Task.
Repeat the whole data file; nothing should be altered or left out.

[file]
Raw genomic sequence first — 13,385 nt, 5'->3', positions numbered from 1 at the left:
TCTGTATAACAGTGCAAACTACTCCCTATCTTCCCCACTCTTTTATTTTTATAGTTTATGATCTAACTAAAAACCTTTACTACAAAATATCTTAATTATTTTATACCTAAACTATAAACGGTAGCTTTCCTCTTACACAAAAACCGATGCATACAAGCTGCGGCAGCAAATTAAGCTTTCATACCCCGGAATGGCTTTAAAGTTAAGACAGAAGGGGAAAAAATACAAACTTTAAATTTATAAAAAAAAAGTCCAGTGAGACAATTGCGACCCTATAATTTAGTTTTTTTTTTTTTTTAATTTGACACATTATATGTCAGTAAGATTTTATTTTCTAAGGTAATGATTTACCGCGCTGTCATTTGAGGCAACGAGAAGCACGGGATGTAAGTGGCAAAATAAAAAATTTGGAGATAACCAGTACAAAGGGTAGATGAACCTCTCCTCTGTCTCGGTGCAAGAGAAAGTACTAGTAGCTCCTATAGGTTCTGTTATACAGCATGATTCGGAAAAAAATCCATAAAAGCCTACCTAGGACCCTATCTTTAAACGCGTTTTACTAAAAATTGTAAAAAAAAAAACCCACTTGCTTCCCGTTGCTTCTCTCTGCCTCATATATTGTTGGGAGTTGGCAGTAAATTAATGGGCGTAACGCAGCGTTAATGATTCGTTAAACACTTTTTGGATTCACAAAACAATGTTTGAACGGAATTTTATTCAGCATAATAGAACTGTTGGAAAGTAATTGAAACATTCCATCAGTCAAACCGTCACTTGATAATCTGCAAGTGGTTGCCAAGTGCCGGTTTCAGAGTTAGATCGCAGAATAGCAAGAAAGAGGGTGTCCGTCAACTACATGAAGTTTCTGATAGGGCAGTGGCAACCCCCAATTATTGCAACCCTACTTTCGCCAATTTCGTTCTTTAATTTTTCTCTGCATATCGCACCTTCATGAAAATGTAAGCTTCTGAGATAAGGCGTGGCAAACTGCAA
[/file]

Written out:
Raw genomic sequence first — 13,385 nt, 5'->3', positions numbered from 1 at the left:
TCTGTATAACAGTGCAAACTACTCCCTATCTTCCCCACTCTTTTATTTTTATAGTTTATGATCTAACTAAAAACCTTTACTACAAAATATCTTAATTATTTTATACCTAAACTATAAACGGTAGCTTTCCTCTTACACAAAAACCGATGCATACAAGCTGCGGCAGCAAATTAAGCTTTCATACCCCGGAATGGCTTTAAAGTTAAGACAGAAGGGGAAAAAATACAAACTTTAAATTTATAAAAAAAAAGTCCAGTGAGACAATTGCGACCCTATAATTTAGTTTTTTTTTTTTTTTAATTTGACACATTATATGTCAGTAAGATTTTATTTTCTAAGGTAATGATTTACCGCGCTGTCATTTGAGGCAACGAGAAGCACGGGATGTAAGTGGCAAAATAAAAAATTTGGAGATAACCAGTACAAAGGGTAGATGAACCTCTCCTCTGTCTCGGTGCAAGAGAAAGTACTAGTAGCTCCTATAGGTTCTGTTATACAGCATGATTCGGAAAAAAATCCATAAAAGCCTACCTAGGACCCTATCTTTAAACGCGTTTTACTAAAAATTGTAAAAAAAAAAACCCACTTGCTTCCCGTTGCTTCTCTCTGCCTCATATATTGTTGGGAGTTGGCAGTAAATTAATGGGCGTAACGCAGCGTTAATGATTCGTTAAACACTTTTTGGATTCACAAAACAATGTTTGAACGGAATTTTATTCAGCATAATAGAACTGTTGGAAAGTAATTGAAACATTCCATCAGTCAAACCGTCACTTGATAATCTGCAAGTGGTTGCCAAGTGCCGGTTTCAGAGTTAGATCGCAGAATAGCAAGAAAGAGGGTGTCCGTCAACTACATGAAGTTTCTGATAGGGCAGTGGCAACCCCCAATTATTGCAACCCTACTTTCGCCAATTTCGTTCTTTAATTTTTCTCTGCATATCGCACCTTCATGAAAATGTAAGCTTCTGAGATAAGGCGTGGCAAACTGCAA